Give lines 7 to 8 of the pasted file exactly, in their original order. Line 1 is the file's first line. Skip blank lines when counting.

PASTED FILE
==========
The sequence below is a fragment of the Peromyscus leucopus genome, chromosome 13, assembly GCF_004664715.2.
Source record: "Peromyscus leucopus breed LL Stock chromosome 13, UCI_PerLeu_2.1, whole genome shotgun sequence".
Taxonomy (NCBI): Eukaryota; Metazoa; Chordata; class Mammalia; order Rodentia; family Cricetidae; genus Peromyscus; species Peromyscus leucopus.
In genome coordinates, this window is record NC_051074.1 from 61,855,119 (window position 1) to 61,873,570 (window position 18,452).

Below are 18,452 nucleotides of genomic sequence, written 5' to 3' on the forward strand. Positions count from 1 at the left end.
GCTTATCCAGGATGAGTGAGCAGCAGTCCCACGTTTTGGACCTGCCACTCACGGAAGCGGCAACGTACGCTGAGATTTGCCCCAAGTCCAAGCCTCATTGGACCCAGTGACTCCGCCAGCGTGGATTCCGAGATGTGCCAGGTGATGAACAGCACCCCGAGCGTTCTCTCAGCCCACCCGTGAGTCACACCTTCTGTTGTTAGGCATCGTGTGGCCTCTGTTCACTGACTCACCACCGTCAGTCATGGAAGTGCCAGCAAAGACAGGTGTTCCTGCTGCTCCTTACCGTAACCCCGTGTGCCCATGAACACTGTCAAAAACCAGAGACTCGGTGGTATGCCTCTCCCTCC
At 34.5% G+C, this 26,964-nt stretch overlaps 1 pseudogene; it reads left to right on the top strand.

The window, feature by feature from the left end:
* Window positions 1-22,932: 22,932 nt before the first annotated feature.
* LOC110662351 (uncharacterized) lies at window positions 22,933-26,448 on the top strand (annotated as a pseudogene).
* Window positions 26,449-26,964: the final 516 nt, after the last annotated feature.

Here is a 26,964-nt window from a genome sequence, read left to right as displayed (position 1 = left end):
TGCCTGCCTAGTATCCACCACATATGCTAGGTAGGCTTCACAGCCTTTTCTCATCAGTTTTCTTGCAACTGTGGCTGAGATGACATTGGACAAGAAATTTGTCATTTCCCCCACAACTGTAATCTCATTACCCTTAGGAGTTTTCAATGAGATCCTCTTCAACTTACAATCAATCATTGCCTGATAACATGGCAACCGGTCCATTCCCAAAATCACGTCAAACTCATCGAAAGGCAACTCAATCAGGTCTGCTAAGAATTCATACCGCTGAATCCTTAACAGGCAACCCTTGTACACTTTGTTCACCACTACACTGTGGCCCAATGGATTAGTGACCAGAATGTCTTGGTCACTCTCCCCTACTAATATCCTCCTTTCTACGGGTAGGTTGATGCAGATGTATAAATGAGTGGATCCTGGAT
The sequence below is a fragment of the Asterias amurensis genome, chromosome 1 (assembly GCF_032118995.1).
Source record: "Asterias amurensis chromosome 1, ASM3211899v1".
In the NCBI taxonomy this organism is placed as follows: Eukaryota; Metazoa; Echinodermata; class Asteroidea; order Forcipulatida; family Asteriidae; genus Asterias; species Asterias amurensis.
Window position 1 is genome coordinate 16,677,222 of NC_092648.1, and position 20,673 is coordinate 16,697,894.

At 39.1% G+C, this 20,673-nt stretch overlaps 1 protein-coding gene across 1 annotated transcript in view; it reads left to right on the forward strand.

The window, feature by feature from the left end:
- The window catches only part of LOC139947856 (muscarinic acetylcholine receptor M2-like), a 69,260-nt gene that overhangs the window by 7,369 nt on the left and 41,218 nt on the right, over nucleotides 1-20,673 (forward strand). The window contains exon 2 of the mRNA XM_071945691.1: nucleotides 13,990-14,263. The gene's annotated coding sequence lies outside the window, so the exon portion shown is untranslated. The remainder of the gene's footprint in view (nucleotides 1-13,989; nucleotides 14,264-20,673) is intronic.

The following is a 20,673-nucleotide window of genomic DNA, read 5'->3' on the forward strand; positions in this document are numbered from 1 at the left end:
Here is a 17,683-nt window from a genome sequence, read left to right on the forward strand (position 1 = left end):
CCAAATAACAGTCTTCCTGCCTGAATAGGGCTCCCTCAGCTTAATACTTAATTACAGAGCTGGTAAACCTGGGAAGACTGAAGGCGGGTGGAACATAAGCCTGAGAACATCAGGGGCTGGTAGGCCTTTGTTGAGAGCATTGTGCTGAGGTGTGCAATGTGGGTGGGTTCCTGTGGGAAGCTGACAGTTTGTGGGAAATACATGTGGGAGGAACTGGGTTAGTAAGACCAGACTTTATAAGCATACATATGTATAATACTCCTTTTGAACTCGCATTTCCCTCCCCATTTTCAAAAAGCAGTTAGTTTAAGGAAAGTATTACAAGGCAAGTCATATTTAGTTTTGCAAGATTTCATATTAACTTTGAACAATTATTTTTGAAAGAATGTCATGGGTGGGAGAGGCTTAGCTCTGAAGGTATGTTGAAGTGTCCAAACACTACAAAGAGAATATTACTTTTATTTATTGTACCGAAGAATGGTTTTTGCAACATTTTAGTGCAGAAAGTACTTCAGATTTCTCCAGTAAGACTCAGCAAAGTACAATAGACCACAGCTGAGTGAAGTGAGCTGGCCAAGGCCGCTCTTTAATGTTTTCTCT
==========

At 34.5% G+C, this 26,964-nt stretch overlaps 1 pseudogene; it reads left to right on the top strand.

The window, feature by feature from the left end: